Family traditions are part of the glue that holds a family together. In an article she wrote for Psychology Today, psychiatrist Abigail Brenner, M.D. says family traditions help build your children’s sense of security and self-esteem. She calls these rituals an integral part of a family’s “language,” explaining that they help keep us connected.
Perhaps you and your children have a tree decorating ceremony each December or you share what you are thankful for each Thanksgiving. Maybe you make a special breakfast as part of each birthday celebration. But did you know that family traditions can move beyond major holidays? You can bond your family members with unique ceremonies throughout the year. These seemingly minor events may end up forming many of the happy memories your kids have of their childhood.
Here are some of our ideas for celebrating the everyday with your family.
Half Birthdays. One of my adult daughters recently told me that she was surprised to learn at about age eight that not every family celebrates half birthdays. I smiled as I recalled the tradition we started as a way for her and her older brother – two winter babies – to have a little extra fun in the summer. On their half birthdays, my six little ones were able to choose an inexpensive toy at the store. Then they could decide what the family had for dinner that night and enjoy half birthday cupcakes for dessert after they blew out half a candle and made half a wish. As they grew older, it was fine to select an inexpensive gadget or clothing item instead of a toy. (The cupcakes remain sacrosanct, however.) The idea is not to replicate their real birthday but to just have fun acknowledging half a year of growth and accomplishments.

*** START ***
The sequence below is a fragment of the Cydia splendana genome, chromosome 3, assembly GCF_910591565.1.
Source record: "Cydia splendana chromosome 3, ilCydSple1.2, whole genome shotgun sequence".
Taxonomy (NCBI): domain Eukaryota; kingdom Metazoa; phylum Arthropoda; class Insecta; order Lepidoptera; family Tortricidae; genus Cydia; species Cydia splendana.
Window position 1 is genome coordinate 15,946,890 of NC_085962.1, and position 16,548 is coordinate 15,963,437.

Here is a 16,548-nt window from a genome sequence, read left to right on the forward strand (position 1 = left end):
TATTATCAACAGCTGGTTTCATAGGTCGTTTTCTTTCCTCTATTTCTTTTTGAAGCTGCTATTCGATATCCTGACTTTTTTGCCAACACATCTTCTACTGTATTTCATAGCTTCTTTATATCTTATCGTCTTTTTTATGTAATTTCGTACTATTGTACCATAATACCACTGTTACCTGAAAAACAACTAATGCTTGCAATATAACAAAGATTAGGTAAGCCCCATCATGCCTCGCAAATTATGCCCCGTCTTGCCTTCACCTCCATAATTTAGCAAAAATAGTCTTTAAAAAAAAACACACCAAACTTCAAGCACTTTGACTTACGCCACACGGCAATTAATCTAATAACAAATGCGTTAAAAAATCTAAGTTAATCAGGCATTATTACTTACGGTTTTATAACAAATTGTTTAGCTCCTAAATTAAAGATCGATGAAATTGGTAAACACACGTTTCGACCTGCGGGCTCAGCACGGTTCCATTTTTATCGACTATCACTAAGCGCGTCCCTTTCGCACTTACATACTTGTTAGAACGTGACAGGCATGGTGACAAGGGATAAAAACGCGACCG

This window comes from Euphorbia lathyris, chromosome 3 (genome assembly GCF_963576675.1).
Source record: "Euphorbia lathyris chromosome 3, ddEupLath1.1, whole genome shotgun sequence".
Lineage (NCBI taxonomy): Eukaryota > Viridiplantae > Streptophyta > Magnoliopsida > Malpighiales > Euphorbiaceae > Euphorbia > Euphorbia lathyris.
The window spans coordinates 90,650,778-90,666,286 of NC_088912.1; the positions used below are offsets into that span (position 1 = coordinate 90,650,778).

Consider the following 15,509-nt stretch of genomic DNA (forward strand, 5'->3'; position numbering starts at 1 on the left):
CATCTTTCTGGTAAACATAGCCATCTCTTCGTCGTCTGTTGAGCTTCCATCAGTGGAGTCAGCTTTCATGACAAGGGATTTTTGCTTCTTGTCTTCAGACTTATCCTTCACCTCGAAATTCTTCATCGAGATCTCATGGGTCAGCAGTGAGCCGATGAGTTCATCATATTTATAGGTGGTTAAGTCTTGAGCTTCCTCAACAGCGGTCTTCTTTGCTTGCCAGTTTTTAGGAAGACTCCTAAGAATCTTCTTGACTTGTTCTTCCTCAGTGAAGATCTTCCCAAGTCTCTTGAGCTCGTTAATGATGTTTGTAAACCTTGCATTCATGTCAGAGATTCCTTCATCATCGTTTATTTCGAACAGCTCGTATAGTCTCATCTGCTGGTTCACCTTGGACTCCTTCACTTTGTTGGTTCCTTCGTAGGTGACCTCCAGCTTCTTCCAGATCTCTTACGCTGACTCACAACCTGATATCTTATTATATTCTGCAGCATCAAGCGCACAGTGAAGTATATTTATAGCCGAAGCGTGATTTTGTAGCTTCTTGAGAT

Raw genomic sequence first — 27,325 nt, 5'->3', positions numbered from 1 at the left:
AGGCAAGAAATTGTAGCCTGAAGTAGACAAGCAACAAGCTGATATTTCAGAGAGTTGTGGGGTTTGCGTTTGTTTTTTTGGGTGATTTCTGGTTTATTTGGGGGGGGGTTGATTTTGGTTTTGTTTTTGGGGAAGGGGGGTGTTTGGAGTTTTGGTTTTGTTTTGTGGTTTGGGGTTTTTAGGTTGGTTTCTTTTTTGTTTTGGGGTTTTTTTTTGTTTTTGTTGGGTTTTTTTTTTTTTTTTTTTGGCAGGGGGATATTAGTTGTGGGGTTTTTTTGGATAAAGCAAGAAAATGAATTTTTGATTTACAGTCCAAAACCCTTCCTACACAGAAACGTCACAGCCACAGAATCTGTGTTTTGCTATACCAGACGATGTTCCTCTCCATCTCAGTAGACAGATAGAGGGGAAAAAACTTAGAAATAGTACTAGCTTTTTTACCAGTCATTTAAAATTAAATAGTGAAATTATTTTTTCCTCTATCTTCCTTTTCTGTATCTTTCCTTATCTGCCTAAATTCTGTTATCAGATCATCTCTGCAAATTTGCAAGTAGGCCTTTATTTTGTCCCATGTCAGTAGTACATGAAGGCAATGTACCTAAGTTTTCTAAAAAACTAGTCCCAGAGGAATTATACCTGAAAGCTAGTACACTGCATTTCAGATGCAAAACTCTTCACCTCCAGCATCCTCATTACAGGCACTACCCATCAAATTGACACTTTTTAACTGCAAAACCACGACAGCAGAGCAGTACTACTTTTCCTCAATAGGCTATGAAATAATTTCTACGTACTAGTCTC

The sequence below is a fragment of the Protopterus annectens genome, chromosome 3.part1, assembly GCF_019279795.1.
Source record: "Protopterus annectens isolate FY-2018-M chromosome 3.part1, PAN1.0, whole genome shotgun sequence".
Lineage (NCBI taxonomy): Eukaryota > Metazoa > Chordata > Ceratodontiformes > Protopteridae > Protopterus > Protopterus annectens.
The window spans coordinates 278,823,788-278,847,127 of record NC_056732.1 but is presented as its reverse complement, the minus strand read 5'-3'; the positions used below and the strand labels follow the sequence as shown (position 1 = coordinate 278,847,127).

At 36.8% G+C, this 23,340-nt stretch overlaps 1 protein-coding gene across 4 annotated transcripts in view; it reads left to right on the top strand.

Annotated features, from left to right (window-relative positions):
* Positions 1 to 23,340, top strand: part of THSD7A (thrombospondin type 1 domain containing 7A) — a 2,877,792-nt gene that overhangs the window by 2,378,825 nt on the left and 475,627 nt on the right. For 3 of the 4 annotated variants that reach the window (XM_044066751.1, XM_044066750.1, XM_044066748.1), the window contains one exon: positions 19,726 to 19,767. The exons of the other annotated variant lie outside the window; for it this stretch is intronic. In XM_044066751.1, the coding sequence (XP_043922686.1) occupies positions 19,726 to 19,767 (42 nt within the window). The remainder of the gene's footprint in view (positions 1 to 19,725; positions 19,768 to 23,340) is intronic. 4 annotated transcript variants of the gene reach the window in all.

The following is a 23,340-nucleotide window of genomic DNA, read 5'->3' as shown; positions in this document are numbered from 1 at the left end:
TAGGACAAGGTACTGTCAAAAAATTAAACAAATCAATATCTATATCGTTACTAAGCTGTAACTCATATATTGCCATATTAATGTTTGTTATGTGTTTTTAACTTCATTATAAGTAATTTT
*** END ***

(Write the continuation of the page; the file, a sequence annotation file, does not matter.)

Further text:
First Day of Summer. The beginning of summer holds so much promise for a child. Harness that sweet expectation by celebrating the longest day of the year. Here are a few ideas you can try. (If the weather does not permit, you can try these ideas on the first day of summer weather.)
- Backyard cookout complete with s’mores
- Homemade popsicle or ice cream making
- Bubble wands and bubbles. Have the kids wear swimsuits and try making giant wands out of hangers and hula hoops and using a wading pool to hold a homemade bubble solution.
- Outdoor movie night. Project a movie onto a sheet. Set up blankets and lawn chairs to watch some family classics. Don’t forget the popcorn.
- Backyard sleep-out
Full Moon Walks. Use the occasion of a full moon to take a night-time walk together each month. Find a quiet spot where you can hear the sounds of nature and bask in the glow of the moon as you enjoy each other’s company. Anyone who can perform Michael Jackson’s moonwalk en route earns some extra points!
First Friday Game Nights. Family game nights are a great way to have fun together. As your kids grow and things get more hectic, having these evenings every week can become difficult. You can keep the tradition alive longer by making it a First Friday event. Plan to spend the First Friday evening of each month having an easy dinner – such as take-out pizza—and playing non-tech board and card games as a group. Or what about a rousing game of charades? Karaoke?
Pet Anniversaries. When you adopt a pet from a shelter, you usually don’t know their real birthday. However, you can celebrate the day you adopted your furry friend as a fun annual event. Make a splash with animal-themed decorations (homemade works best) and small treats and gifts for the guest of honor. Party hats for everyone are a must.
Family read-aloud night. The benefits of reading aloud with your children do not stop then they learn to read themselves. As you continue to read aloud together, you help expand their vocabulary and knowledge and model the importance of literacy. On family read-aloud night, you can take turns reading chapters from the same book, or each family member can read aloud from a personal book choice. Extra credit for anyone who plans and prepares book-themed snacks!
We’re sure you can come up with many more ideas that are based on your family’s interests. You’ll find out which ones resonate with your kids and become keepers. The pay-off will come when you get to witness them passing down these family traditions to your grandchildren.